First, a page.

Equal consideration is given to each applicants’ undergraduate GPA, GRE scores, personal statement, interview (if applicable), and letters of recommendation. For the personal statement, we are interested in seeing the match between our program goals and attributes and a student’s interest. A psychology or education background is preferred, but not required. 

Our program has seen an increase in applicants over the last few years. Last year, we received 80 applications. After the initial review, we invited about 18 applicants for the interview day. Of these 18 applicants, we extended 16 offers and admitted 14 new students into the program. The students accepted this year had an average GPA of 3.56, GRE verbal score of 582, and GRE quantitative score of 618.

Yes. After the initial review of applicants, we will invite about 20-25 to interview. Interviews are conducted online, and consist of an orientation to the program, meeting with faculty members and meetings with current students.

We generally do not encourage visits to our program prior to application. Given that we have roughly 270 applicants to both programs (Ph.D. and M.Ed./MA) and conduct interview days we do not have the resources to set up individual meetings. If students have specific questions about the program or faculty interests, they should email the individual faculty member.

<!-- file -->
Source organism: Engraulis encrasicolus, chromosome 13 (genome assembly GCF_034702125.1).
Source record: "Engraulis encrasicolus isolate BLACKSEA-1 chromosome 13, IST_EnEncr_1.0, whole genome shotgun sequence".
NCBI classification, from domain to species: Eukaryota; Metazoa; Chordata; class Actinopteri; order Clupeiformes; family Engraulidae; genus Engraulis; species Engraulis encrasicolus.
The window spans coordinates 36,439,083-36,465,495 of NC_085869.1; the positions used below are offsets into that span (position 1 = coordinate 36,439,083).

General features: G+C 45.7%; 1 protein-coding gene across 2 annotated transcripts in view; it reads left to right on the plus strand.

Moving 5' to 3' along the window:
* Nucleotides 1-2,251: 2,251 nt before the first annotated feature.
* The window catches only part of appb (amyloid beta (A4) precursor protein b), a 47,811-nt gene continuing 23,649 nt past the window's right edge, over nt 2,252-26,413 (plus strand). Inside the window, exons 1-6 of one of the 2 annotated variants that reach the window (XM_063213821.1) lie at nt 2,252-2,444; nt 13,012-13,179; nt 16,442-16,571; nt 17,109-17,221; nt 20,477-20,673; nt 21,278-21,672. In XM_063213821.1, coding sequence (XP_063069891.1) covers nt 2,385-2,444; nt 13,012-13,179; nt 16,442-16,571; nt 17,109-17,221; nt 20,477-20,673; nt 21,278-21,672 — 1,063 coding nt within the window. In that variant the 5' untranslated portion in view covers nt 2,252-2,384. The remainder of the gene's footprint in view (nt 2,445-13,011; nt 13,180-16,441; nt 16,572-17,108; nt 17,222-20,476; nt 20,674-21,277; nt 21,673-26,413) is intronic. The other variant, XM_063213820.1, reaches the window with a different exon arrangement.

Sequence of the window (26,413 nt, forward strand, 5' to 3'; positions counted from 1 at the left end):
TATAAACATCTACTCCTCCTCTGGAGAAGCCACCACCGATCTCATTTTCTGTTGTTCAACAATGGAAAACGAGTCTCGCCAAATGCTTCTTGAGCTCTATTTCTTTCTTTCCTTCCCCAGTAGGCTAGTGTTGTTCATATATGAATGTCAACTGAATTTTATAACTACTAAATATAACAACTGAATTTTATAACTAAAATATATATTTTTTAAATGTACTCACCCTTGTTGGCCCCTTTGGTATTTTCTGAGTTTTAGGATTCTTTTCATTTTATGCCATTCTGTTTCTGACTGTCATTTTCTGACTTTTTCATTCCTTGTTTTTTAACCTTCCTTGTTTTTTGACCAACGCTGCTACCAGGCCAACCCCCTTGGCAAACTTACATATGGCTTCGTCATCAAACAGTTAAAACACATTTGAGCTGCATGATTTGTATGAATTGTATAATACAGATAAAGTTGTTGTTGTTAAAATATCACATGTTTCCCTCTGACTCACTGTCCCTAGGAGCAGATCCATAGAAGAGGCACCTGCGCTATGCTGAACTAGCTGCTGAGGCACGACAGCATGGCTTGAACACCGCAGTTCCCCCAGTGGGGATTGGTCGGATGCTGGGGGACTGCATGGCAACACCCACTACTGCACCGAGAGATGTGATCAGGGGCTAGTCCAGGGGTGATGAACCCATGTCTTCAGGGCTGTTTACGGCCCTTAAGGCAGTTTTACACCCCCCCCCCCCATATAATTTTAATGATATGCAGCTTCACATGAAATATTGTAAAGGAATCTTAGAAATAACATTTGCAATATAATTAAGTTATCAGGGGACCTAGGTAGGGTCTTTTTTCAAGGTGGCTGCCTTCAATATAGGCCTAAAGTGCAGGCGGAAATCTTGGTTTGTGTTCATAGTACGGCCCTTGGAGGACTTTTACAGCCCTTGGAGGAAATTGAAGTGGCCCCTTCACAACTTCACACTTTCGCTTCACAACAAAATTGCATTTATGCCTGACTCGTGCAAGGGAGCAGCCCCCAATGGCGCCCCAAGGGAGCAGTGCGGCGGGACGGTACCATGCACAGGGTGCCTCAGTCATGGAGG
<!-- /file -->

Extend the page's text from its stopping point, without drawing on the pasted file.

Students will complete two semesters of practicum in their second year of the program (for those enrolled full-time). The Counselor Education program is located in a large university in a large city that has many mental health programs. Therefore, there are rich opportunities for practicum placements. School counseling students may complete their practicum at any AISD school as well as other local school districts. Students in the higher education concentration are commonly placed at the University of Texas’ Center for Strategic Advising & Career Counseling, Texas State Career Services, Austin Community College, among several university positions. While at least one semester of practicum is required in an educational setting, some students choose to do their second practicum in a community setting.